I read a fantastic question this week that challenged a conventional coaching view I heard the whole of my career but never had the "kahunas" to question my coaches!
"I would like to know why coaches emphasise taking a large stride to the pitch of the ball when you can play it just as well from the crease with little footwork"
I interpreted the last bit of the sentence as "when I can play it just as well from the crease with little footwork".
The questioner was right, there have been players who have been highly successful with a relatively short stride:
- David Gower
- Shiv Chanderpaul
- Andrew Strauss
- Ian Bell
- Steve Smith
So what did those guys do that enabled them to get away with a short front foot stride when playing against seam?
They let the ball come all the way to them.
The reason why my version of short stride batsmanship rightly came under regular coaching scrutiny was my tendency to push my hands in front of me and "get at the ball".
The two elements of technique (short stride and pushy hands) simply didn't marry together with any success. I would regularly push at the ball and edge balls to 1st or 2nd Slip.
It was the bane of my life.
Even so, I also fall into the category of coaches who try and increase the stride length first. I initially try to increase stability and therefore control by encouraging a long stride, so in effect, I am doing the same as the coaches that the questioner is challenging.
However, I have learnt, through lots of mistakes, to have a more adaptable coaching response.
Now, when it becomes apparent that encouraging a longer stride is not working, I shift my emphasis to coaching the concept of hitting the ball later.
I will then encourage the player to let the ball finish its journey before they commit the bat into the contact zone.
So here are three of my shorter stride batting drills. They may help you to become the next Shiv Chanderpaul or David Gower.
Drill One: Play the ball in the box
AB de Villiers talks about hitting then all within an imaginary box right next to the body.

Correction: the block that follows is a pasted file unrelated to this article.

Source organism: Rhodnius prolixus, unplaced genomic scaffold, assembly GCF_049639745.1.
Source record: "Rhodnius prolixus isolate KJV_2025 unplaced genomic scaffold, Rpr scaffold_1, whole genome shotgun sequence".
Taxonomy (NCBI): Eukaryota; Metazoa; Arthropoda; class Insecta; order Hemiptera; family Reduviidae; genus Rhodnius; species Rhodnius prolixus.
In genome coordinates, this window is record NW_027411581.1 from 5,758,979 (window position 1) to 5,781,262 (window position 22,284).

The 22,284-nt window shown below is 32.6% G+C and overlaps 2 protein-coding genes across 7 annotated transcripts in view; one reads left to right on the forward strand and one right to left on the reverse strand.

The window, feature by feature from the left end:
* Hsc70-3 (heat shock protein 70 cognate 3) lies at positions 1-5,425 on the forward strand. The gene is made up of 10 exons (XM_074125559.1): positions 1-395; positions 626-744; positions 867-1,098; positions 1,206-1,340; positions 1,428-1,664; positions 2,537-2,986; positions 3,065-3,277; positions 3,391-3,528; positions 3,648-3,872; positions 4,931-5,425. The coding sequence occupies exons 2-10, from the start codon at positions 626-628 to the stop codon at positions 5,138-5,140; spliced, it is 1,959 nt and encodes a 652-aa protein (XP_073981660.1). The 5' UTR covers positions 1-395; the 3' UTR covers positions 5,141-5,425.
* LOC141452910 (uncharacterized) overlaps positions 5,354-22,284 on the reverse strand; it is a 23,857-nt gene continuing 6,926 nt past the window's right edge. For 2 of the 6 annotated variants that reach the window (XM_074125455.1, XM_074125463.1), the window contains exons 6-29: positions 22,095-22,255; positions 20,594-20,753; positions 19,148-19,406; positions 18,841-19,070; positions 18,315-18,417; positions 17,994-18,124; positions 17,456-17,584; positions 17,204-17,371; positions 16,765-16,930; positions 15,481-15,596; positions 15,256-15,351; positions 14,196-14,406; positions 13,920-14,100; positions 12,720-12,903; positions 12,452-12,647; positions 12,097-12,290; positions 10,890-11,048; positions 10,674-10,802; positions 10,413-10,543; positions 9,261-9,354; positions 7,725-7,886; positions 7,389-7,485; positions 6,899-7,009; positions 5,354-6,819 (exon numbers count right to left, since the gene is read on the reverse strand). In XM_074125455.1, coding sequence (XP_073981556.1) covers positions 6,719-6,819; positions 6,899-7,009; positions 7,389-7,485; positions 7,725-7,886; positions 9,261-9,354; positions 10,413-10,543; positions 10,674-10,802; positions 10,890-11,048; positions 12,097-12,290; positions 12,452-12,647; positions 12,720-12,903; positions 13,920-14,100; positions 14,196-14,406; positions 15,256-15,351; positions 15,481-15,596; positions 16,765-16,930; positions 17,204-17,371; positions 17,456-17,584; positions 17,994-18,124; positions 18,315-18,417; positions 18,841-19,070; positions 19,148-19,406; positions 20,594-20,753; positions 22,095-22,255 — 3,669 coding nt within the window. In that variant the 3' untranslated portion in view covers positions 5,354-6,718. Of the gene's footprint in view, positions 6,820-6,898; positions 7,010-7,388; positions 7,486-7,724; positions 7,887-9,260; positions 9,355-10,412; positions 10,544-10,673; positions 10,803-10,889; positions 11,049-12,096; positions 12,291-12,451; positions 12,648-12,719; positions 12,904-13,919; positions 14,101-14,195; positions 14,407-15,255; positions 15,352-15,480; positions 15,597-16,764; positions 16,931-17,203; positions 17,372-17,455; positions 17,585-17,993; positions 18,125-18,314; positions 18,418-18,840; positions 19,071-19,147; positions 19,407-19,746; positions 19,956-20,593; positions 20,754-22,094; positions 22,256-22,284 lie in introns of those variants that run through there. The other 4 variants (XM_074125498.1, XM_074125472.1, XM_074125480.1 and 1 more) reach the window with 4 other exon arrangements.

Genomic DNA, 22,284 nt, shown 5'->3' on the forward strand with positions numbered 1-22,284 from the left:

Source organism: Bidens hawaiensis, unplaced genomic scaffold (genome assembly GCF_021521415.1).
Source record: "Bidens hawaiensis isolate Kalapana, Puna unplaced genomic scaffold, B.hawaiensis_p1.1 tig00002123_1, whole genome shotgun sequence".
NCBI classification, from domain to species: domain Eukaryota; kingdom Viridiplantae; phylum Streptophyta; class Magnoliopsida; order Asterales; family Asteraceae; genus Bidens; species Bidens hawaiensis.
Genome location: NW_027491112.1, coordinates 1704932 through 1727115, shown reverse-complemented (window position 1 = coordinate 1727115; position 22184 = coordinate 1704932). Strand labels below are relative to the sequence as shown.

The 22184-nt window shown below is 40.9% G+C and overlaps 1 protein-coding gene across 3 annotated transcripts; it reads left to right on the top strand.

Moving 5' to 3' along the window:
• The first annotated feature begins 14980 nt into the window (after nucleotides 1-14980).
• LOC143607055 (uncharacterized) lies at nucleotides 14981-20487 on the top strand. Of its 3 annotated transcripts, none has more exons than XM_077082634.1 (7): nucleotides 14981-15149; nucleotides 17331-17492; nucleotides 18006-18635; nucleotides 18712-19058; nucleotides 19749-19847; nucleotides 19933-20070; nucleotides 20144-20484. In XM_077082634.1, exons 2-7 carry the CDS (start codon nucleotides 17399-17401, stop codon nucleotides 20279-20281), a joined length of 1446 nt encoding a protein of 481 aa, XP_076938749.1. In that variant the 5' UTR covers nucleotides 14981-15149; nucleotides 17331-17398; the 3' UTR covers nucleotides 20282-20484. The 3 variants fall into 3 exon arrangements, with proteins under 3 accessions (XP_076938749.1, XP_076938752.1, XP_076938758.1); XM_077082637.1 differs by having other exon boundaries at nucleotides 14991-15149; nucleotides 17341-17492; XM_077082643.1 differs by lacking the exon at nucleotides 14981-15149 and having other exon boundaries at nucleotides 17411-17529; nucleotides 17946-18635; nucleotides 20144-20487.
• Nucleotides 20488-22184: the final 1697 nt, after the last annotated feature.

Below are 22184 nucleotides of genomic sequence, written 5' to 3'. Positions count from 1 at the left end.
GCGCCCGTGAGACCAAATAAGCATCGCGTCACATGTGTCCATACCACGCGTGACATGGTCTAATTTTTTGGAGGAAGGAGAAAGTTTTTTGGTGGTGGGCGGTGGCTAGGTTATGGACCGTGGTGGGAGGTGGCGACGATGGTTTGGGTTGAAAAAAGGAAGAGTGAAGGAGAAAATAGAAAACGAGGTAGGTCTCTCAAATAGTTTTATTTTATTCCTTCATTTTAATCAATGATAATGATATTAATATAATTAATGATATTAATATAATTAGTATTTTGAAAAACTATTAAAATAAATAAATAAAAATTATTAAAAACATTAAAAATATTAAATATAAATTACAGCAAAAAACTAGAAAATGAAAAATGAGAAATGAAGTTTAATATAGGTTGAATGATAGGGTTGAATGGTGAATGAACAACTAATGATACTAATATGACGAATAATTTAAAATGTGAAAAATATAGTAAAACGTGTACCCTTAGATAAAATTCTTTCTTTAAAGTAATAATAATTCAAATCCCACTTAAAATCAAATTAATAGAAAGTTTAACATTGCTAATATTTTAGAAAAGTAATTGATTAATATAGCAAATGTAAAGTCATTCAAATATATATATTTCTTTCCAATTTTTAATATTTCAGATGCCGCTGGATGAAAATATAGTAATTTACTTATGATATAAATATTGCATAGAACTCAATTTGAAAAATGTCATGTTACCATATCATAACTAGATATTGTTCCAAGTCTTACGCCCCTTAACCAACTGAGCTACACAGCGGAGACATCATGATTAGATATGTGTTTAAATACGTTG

A great way to observe a batter who is doing this well is to watch or video them batting from the angle of cover point.
When a batter is seemingly striking the ball in line with their body or even as the ball passes the body then this can be described as "playing the ball in the box".
The contact is controlled, the ball tends to be struck in a downward fashion and any edges die before they reach the waiting slip cordon. The complete opposite to me!
Drill Two: Concrete feet
Get someone to throw some balls at you when you give yourself the intention of not moving your feet at all. Pretend that they are fixed in concrete or "stuck in the mud".
The only way you can control the contact and hit the ball along the ground is to let it come to you, shift your weight slightly and make contact as late as possible.
It is a drill that I first saw being coached by the great Bob Woolmer in the early 1990's and is still a fantastic drill nearly 30 years on.
Drill Three: Landing flat game
Many players with relatively short strides hit from unbalanced positions because they plant their forefoot and toes only onto the floor with their leading foot.
This creates instability as the ball comes into the contact zone. Thus causing a lack of control at point of impact.
Rather than focus dogmatically on lengthening the stride of a batter, try asking them to land their foot flat on the ground rather than only on their forefoot.
It may take them a few balls to get the kinaesthetic awareness of hitting the ground with forefoot and mid sole but after a few successful shots they will get the idea.
Those who are better at feeling the ground and reporting it back to the coach may enjoy the "inner game" approach heralded by Tim Galwey.
If I gave a forefoot only contact a score of 3, Midsole and Forefoot contact as a 2 and a Heel and midsole contact as a 1 then before long you get a sense of how players stride and land from their numeric feedback.
Ian Bell was a "3" who benefitted from becoming a more consistent "2" lander as it gave his shorter stride a more stable base to work from.
The very different Kevin Pietersen was predominantly a "3" lander as his stride length was long and heel into midsole lander.
The important thing is not to try and coach the same thing to everyone but adapt your practice to work with the player to get a more consistent outcome.
Even a great player such as Alistair Cook sometime finds himself vulnerable outside off stump when his foot contact with the floor gets a little "toe-like". When he lands in a more midsole position he tends to dominate the off to 5th stump line making himself much harder to bowl to in Test cricket.
If it's good enough for a bloke with nearly 12,000 Test runs to look at then it could be a good fit for you too.
The coaching challenge around length of stride is potentially a good one.
It can work, as long as you understand how to play the ball late and how to land on your front foot with more stability.
If your anything like me and struggle to get forward significantly then you will benefit from these drills.
Master them and score as many runs as Steve Smith. That won't be bad!